Le Combat dans l’Île – Alain Cavalier (1962)

French Political Thriller as Allegory, but There’s a Bazooka in the Closet by A.O. Scott: “In ‘The Conformist,’ Bertolucci’s 1970 film about the moral corruption and aesthetic decadence of Italy under Mussolini, the French actor Jean-Louis Trintignant laid bare some of the psychological dimensions of the Fascist personality with a sinister precision rarely matched before or since. Admirers of that performance will find a precedent in ‘Le Combat dans l’Île,’ a curious and fascinating French film from 1962 in which Mr. Trintignant in effect rehearses, in his native language, the creepy and seductive mixture of sadism and insecurity he would translate into Italian eight years later. In ‘Le Combat dans l’Île,’ directed by Alain Cavalier and produced by Louis Malle, Mr. Trintignant plays Clément, a factory owner’s son who is involved with a clandestine group of right-wing militants. Their ultimate aims are mysterious, but this small, armed cadre is disciplined and serious enough to plot the assassination of a prominent politician and to acquire for that task a bazooka, which finds its way into Clément’s coat closet. It is found there by his wife, Anne, played with heart-stopping capriciousness by Romy Schneider, who was never lovelier and who is capable of distracting everyone in the film, and the audience above all, from whatever grave political matters are afoot. Whether these are topical, allegorical or merely atmospheric can be difficult to assess. There is no doubt that the ambiguous shadow of France’s experience in World War II lingered into the early 1960s and beyond, and that tremors of domestic social unrest and war in Algeria can be discerned hovering outside the somber, elegant frames of this film. But it also seems that the movie’s main source of energy lies elsewhere, in the electromagnetic forces of desire, jealousy, violence and cinema itself. The plot wanders with a marvelous, slightly demented freedom from Paris to the countryside, from political thriller to romantic melodrama. Clément, cold and domineering with his wife, nonetheless expresses a kind of neurotic devotion to her and holds onto her loyalty despite (or perhaps by means of) his icy volatility. Until that is, he entrusts her to the care of his old friend Paul, a printer who lives in a charming mill and a state of equally alluring bohemian bachelor rusticity. … ‘Le Combat dans l’Île’ is the latest in what seems to be an endless parade of obscure or half-forgotten French films to find their way to Film Forum. If it is not quite a lost masterpiece on the order of Henri-Georges Clouzot’s ‘Quai des Orfèvres’ or Jean-Pierre Melville’s ‘Army of Shadows,’ it is nonetheless intriguing and absorbing — and also, thanks to Pierre Lhomme’s silvery and smoky cinematography and the natural gorgeousness of the cast — beautiful to behold. …”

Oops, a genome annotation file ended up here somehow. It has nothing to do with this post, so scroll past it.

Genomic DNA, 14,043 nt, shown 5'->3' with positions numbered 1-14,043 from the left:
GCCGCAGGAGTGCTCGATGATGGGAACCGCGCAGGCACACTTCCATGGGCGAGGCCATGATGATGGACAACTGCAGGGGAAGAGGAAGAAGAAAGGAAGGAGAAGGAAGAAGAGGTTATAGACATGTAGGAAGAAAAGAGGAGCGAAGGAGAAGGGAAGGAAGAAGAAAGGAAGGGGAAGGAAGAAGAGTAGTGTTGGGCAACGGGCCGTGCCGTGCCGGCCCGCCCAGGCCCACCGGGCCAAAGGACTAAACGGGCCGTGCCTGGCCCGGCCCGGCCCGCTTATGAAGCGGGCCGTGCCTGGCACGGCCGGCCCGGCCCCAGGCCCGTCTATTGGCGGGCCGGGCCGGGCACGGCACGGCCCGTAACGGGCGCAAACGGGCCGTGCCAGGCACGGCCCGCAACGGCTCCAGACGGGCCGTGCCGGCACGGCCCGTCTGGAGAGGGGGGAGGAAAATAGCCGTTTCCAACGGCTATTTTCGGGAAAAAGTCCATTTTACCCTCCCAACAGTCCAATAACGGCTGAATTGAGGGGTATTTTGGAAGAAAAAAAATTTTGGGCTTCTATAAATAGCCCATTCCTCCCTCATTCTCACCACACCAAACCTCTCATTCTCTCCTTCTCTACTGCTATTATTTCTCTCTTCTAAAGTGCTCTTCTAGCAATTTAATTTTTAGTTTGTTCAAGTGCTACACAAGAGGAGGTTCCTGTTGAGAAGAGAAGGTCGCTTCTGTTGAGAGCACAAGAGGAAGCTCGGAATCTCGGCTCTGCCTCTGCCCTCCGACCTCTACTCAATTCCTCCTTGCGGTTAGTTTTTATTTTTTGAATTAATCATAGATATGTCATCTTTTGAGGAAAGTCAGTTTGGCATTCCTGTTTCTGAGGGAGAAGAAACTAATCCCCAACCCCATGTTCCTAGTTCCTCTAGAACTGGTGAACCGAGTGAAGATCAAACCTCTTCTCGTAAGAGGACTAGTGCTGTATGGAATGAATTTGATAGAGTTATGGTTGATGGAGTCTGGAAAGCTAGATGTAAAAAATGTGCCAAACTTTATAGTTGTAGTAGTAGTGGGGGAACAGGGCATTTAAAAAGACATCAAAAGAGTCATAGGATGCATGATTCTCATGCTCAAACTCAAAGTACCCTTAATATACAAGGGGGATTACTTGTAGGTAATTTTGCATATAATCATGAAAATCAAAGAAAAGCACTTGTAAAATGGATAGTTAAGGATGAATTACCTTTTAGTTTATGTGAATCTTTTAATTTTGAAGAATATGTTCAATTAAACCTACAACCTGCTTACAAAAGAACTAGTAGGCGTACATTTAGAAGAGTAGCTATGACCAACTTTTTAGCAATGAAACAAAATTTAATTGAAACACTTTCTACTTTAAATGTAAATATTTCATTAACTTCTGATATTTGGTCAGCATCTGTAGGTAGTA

NY Times
First Impressions
Kino Lorber
YouTube: “Le combat dans l’île” (trailer)

About 1960s: Days of Rage

Bill Davis - 1960s: Days of Rage
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